• Bill McLean

Impact of the Unknowns

We find ourselves in an extended season of unknowns. Our healthcare systems and daily lives have been impacted by a global pandemic. Just as our cultural and political structures have struggled with current and historical injustices that have injured so many.

The extended season of unknowns has created a sense of isolation and feelings of being overwhelmed for many people. This has impacted us in many ways. An important way that is often ignored or talked about only in whispers is what the impact has been on mental health.

According to a recent report from the Pew Research Center,

“One year into the societal convulsions caused by the coronavirus pandemic, about a fifth of U.S. adults (21%) are experiencing high levels of psychological distress, including nearly three-in-ten (28%) among those who say the outbreak has changed their lives in “a major way.” The share of the public experiencing psychological distress has edged down slightly since March 2020 but remains elevated among some groups in the population. Concerns about both the personal health and the financial threats from the pandemic are associated with high levels of psychological distress.”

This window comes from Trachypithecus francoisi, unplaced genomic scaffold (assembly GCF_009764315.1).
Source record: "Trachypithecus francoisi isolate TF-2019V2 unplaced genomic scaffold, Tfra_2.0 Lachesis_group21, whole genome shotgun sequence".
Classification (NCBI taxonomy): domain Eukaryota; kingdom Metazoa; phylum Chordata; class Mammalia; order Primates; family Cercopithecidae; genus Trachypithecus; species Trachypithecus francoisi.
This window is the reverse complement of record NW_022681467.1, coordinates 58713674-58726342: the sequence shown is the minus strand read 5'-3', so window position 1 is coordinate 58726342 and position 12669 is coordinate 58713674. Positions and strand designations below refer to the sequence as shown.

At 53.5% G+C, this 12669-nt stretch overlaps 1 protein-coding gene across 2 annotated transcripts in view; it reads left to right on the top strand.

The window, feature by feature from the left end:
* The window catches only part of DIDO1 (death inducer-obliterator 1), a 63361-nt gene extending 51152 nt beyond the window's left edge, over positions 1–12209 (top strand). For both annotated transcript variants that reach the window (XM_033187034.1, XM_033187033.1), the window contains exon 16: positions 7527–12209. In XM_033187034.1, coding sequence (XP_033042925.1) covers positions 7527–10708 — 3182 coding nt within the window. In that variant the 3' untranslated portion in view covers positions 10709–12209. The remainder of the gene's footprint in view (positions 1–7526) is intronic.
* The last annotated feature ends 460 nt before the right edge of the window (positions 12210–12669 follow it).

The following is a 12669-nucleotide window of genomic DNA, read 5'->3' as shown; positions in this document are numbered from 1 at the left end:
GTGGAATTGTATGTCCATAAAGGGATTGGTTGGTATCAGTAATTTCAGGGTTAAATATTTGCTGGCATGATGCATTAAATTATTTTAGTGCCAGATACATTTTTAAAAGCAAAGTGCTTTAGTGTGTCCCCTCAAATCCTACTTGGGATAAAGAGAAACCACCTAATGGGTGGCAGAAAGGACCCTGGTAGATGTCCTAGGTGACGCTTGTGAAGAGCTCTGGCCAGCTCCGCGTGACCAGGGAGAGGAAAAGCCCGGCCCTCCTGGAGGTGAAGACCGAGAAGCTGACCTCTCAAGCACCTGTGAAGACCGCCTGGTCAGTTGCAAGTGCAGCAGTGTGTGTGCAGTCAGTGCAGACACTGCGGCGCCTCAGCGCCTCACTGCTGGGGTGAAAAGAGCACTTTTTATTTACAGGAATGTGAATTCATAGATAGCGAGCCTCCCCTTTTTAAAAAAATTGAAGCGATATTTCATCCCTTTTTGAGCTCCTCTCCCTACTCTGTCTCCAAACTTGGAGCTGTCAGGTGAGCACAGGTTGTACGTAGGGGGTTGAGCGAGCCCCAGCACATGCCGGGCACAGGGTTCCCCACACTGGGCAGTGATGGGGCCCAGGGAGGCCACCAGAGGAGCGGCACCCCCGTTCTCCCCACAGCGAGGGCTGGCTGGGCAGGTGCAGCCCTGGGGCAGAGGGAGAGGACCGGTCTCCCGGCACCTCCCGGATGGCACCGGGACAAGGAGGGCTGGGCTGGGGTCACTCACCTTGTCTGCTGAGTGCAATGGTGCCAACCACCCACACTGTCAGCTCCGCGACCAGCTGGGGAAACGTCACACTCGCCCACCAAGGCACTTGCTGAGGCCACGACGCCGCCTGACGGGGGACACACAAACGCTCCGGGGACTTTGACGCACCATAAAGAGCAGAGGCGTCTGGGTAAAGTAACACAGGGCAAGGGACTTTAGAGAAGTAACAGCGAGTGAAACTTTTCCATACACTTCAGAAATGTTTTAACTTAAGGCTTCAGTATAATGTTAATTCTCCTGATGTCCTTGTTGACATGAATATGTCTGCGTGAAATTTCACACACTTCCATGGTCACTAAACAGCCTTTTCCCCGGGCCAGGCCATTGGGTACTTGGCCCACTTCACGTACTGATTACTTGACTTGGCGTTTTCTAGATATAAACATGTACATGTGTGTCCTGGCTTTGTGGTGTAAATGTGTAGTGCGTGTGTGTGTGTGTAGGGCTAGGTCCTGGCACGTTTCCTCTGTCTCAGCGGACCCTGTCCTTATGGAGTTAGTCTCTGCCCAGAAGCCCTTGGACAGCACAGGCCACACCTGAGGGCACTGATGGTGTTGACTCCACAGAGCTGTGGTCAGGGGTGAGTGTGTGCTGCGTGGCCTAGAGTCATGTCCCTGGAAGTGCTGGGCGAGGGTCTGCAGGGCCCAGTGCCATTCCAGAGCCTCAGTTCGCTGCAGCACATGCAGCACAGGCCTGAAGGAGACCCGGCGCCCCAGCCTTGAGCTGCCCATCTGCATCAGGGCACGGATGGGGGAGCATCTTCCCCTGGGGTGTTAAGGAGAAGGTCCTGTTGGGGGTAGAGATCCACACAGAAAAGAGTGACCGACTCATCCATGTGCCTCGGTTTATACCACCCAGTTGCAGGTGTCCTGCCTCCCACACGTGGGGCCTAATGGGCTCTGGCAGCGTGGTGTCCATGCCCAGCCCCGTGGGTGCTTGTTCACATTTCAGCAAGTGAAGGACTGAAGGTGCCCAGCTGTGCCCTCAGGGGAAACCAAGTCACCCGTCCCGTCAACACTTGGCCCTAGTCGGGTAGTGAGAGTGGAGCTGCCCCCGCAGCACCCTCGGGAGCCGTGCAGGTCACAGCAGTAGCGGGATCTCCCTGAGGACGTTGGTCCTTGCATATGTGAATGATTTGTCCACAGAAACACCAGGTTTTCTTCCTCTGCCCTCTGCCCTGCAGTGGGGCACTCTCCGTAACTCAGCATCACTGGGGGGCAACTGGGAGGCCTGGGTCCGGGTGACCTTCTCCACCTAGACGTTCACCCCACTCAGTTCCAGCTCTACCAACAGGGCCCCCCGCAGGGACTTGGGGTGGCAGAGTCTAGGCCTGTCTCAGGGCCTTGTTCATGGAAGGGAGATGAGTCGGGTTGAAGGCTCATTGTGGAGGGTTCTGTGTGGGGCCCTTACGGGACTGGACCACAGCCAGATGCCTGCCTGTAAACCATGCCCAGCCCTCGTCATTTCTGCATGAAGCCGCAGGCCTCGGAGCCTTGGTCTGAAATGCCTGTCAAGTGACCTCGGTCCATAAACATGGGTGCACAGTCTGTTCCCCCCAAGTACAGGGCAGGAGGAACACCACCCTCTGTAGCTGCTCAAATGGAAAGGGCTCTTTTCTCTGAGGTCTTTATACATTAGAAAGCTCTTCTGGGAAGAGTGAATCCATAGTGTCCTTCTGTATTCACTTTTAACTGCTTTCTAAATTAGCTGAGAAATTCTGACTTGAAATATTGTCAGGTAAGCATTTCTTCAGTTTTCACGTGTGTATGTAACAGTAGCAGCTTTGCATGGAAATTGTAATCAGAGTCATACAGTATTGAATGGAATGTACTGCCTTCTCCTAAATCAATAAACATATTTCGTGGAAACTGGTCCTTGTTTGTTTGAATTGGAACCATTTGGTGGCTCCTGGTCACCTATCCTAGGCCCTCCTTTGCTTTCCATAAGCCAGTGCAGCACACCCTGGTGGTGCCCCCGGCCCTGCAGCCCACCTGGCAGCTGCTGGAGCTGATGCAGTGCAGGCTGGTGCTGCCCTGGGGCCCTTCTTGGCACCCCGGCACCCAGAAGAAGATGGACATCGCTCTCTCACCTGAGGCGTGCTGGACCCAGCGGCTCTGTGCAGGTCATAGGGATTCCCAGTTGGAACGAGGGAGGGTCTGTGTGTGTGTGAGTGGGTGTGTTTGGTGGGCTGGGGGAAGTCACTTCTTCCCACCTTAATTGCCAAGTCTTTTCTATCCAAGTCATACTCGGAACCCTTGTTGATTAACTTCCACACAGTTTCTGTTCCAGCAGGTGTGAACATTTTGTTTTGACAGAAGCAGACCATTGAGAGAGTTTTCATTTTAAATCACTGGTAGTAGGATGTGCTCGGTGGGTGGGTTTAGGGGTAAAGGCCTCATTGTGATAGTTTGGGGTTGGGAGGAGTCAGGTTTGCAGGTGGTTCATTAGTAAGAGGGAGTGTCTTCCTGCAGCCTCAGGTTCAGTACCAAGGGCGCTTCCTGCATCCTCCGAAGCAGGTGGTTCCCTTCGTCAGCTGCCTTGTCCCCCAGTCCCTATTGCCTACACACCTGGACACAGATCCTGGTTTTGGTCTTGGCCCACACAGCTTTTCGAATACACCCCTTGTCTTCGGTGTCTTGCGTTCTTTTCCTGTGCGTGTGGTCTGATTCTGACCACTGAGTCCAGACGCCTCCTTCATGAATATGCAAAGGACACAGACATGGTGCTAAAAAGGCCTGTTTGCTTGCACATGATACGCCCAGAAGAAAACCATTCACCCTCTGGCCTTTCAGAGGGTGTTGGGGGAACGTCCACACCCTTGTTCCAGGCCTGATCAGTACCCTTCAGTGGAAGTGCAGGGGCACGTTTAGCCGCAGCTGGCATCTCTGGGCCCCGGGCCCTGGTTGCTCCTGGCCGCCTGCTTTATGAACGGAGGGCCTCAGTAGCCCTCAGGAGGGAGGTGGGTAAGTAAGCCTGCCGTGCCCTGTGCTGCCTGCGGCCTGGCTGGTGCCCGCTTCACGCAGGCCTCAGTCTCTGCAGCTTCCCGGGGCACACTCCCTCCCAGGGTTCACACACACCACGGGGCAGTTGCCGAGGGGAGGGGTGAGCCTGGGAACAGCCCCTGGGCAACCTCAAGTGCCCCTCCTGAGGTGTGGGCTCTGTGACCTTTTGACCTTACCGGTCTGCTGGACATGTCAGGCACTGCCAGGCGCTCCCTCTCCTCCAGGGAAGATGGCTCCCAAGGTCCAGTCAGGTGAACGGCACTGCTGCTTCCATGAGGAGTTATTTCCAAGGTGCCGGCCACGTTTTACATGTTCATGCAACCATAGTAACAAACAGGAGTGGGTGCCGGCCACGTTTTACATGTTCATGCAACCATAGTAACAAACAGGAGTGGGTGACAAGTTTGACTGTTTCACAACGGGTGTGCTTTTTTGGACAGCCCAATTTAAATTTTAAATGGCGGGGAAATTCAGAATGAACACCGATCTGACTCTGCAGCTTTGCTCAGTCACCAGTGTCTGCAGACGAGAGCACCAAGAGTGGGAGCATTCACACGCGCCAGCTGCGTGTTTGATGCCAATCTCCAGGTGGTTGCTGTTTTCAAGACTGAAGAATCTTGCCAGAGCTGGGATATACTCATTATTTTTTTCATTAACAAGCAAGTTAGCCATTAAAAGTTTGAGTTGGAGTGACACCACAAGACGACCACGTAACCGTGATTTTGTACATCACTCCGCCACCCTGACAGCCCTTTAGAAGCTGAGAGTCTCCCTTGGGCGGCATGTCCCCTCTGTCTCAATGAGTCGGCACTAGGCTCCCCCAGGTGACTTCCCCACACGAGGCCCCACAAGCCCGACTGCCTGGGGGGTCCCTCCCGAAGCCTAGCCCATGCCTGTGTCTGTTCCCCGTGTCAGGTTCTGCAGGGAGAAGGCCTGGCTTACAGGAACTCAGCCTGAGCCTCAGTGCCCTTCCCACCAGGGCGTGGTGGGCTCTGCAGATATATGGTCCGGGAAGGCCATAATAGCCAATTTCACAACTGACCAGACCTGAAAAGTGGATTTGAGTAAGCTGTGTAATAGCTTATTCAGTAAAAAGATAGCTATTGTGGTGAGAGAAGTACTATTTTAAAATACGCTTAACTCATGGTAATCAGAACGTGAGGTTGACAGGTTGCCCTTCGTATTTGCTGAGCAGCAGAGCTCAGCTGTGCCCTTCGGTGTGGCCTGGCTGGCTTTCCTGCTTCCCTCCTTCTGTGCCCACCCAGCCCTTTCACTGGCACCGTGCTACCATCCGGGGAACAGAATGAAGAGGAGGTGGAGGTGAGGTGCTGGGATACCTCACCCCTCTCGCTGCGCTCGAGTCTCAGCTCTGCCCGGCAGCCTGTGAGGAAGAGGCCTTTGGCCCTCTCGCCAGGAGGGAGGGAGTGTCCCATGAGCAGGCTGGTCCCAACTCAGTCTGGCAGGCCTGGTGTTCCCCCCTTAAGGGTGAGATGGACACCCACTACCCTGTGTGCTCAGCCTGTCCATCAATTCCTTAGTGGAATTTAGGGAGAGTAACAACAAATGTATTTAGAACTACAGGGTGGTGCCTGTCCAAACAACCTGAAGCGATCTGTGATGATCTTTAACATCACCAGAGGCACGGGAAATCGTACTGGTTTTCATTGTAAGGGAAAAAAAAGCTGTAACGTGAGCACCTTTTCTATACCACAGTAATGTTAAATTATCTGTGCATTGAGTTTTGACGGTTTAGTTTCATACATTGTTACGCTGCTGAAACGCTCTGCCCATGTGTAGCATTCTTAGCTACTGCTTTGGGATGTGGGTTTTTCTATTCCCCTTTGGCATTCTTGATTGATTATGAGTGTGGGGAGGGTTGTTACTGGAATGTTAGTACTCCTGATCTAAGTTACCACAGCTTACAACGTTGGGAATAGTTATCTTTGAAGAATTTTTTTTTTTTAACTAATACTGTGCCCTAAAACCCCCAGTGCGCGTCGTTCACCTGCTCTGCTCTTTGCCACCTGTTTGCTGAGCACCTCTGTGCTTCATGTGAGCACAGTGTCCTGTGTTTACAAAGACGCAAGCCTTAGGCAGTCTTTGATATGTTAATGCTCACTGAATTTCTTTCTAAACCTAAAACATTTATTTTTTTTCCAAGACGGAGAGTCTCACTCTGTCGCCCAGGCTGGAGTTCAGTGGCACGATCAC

This new psychological distress is in addition to the overwhelming statistics related to mental illness in a “normal” year like 2019:

  • 1 in 5 US adults (roughly 51.5 million people) experience mental illness each year, but less than half get treatment.

  • 1 in 6 US youth (roughly 7.7 million people) experience a mental health condition each year, but only half get treatment. (Source: NAMI)

Yet, we are not without hope. If you or someone you know is experiencing psychological distress or mental illness, there are resources available to assist you. Among these resources is information available through groups such as the National Alliance on Mental Illness (NAMI) at:

May is National Mental Health Awareness month and there are many resources available for congregations so that they can support their members and communities. Resources from the Presbyterian Church (USA) about Mental Health Month are available at:

With the heightened stress and anxiety of this past year, please know that you are not alone. Your sisters and brothers in Christ across the presbytery and throughout the world are here to support you. If you would like to talk about these issues, please give me a call, send me an email, letter, or text.

Grace and peace, Bill Rev. William "Bill" McLean, II Presbyter for Congregational Care Presbytery of Southeastern Illinois

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